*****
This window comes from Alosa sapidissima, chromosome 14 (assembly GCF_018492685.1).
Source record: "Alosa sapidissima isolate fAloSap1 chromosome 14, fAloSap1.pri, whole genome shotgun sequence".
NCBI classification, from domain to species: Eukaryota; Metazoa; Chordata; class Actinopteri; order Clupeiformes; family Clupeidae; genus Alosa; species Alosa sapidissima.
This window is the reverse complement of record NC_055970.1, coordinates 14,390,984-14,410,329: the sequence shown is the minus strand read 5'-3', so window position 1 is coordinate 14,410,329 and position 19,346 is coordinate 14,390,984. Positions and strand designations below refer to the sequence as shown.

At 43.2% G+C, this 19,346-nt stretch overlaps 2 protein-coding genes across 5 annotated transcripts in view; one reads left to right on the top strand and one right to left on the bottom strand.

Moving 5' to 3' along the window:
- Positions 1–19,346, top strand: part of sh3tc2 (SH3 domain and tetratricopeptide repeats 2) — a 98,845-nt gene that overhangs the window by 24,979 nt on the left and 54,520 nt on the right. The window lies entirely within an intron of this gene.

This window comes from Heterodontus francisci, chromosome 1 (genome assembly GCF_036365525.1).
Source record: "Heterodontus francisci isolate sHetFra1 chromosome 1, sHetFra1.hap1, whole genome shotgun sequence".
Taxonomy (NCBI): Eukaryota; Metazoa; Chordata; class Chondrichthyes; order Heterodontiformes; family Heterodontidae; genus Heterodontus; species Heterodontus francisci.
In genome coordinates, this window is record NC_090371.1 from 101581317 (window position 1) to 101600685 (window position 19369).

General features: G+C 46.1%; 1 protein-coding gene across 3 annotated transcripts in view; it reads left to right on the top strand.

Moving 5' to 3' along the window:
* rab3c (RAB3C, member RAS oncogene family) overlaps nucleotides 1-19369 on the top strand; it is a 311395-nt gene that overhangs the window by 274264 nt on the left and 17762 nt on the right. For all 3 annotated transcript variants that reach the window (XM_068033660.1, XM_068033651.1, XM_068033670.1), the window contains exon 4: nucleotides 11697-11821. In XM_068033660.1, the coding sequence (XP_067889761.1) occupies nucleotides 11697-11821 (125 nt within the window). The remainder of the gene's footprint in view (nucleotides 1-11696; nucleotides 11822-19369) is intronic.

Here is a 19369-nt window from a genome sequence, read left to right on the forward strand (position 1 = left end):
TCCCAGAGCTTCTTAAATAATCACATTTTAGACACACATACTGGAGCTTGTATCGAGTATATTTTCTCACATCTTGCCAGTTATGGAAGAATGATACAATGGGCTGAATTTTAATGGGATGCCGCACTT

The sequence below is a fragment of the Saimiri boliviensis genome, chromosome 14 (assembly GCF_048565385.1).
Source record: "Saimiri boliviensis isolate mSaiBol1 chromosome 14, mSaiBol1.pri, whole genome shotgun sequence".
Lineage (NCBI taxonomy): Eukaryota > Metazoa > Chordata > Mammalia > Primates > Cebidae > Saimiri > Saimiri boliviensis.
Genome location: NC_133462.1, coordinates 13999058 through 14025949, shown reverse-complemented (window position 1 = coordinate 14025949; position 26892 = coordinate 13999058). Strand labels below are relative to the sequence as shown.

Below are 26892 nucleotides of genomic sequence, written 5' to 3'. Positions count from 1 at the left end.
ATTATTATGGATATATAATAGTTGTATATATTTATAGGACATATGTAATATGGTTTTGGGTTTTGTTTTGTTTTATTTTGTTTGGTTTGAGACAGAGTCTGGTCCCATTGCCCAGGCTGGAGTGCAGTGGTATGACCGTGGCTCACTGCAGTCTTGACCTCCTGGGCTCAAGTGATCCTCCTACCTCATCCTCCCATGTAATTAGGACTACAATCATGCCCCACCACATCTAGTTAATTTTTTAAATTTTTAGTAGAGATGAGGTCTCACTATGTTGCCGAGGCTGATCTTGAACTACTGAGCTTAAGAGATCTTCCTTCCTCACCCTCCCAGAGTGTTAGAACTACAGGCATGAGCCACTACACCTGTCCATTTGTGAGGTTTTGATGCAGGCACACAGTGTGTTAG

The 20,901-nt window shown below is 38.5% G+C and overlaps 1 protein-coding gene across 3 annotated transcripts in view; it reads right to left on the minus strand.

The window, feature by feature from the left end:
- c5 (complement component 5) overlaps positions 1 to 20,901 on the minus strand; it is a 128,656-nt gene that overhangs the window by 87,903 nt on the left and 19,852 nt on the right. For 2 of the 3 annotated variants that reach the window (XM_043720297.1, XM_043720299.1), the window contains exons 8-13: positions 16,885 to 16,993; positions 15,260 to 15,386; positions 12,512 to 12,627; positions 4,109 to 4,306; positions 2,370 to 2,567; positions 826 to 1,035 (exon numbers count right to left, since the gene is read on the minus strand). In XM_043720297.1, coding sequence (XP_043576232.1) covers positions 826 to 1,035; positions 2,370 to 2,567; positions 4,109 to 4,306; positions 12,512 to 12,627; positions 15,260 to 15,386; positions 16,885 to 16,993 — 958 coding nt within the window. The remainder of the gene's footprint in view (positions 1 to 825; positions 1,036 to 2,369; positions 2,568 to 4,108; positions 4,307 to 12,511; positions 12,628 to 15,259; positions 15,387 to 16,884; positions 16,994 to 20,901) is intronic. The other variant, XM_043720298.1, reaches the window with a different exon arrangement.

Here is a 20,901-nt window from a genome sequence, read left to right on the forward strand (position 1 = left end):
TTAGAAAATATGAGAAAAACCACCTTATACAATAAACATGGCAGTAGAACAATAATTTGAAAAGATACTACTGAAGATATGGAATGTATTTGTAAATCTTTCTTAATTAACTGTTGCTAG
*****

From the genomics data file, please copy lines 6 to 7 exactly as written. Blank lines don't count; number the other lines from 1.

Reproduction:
Moving 5' to 3' along the window:
- Positions 1–19,346, top strand: part of sh3tc2 (SH3 domain and tetratricopeptide repeats 2) — a 98,845-nt gene that overhangs the window by 24,979 nt on the left and 54,520 nt on the right. The window lies entirely within an intron of this gene.